A few days ago, client-side encryption for Azure Storage was announced. In this post we will take a look over this feature. First of all, you should know that the encryption/decryption takes place on client side. This means, that the content will be already encryption when it will arrive on Azure. This encryption technique is called Envelop Technique. It is very useful when you want to add another security layer over your data. Out of the box, there are client library for .NET (including Windows Phone). For other languages, like Java is not yet supported, but because the encryption algorithm is a well know one, you may be able to implement it on other platforms also. The encryption algorithm that is used by client library is AES (Advanced Encryption Standard). It is important to know that the encryption keys are generated by the client library. And is NEVER stored in Azure Storage. The encryption key should be stored in a different location. This library is full integration with K

Azure Service Bus - How to extend the lock of a message | RenewLock

In this post we will discuss about Azure Service Bus Topics and Queues, with a special focus on Peek and Lock feature. Introduction Azure Service Bus is a messaging system that allows us to send messages between different systems in a reliable and easy way. A lot of concepts from ESB are implemented by Service Bus, allowing us to do do magic stuff with messages. There are two ways to consume messages from Service Bus Peek and Lock - locks a message for a specific time internal and notify Service Bus when we want to mark the message as processed (removed from Service Bus) Receive and Delete  - once a message is received from Service Bus, it is also deleted automatically from the messaging system Peek and Lock When using Peek and Lock, by default we lock the message for 60 seconds. This means that in this time interval the message is not available/visible for other consumers. Once we process the message we can mark it as processed. If we don't mark the message as processe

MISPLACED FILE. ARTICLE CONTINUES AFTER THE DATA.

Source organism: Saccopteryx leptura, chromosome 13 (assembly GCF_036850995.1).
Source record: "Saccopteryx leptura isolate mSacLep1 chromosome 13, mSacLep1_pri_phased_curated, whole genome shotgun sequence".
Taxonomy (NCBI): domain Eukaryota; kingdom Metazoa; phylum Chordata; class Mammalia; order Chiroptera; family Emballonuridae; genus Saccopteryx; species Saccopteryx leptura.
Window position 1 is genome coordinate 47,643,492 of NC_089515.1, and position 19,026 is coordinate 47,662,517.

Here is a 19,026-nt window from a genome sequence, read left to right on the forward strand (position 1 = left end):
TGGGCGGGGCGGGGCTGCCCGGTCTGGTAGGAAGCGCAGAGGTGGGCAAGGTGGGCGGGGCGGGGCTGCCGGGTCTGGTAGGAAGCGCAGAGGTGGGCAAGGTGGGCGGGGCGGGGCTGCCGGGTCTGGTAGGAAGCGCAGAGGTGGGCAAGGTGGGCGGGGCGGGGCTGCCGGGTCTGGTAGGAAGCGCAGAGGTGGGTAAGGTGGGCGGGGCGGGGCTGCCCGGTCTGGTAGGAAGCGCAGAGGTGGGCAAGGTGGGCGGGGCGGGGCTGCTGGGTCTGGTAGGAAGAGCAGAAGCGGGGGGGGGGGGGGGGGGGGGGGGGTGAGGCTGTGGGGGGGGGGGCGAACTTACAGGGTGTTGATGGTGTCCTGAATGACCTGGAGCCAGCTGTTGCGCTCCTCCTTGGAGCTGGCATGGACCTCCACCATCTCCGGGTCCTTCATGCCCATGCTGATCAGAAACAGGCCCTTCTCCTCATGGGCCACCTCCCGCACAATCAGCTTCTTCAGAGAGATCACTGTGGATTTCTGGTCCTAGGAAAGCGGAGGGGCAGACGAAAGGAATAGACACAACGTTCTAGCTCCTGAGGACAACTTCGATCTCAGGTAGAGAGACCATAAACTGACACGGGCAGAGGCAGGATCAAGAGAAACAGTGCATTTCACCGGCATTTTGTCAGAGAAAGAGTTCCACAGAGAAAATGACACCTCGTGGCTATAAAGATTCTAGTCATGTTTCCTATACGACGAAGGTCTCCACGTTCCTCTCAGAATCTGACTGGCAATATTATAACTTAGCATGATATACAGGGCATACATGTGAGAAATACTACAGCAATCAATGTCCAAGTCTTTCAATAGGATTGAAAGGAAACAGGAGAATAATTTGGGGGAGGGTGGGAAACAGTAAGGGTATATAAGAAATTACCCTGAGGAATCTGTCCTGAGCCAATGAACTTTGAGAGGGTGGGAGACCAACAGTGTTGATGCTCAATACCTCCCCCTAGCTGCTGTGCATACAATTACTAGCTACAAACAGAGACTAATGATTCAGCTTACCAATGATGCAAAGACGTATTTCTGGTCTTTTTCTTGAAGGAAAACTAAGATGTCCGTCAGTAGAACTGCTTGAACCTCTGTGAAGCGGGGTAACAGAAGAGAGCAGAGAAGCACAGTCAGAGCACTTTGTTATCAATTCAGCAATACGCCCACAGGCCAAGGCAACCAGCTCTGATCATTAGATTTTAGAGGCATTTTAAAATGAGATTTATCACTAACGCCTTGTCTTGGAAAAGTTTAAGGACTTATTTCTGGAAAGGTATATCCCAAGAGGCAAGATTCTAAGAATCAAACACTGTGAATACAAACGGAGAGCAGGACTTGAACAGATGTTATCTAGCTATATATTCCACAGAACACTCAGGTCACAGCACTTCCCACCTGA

SQL Azure - Improve restoring time of BACPAC during load tests

SQL Azure is a great service when you need a location to store a relational database and you don't want to manage the infrastructure that is behind it. In only a few minutes, you can get a powerful database ready for your needs. In almost all projects life cycles, there is a moment in time when need to run one or more Load Tests. For each scenario, you may need a different database setup. In the above example, we have 3 different scenarios that we want to test. This means that, we need to load 3 different bacpac files. If the database is relatively small (10MB) than we will not have any kind of problems. But with a large database, the restoring process can take some time. Behind the scene, a database restoring process is complex and CPU intensive, because of this it will require time and CPU. This will not be a problem for a database of type P1 or P2, where the restoring process is fast. But, for a S0 or S1, we may need to wait for even a few hours, until our backup is resto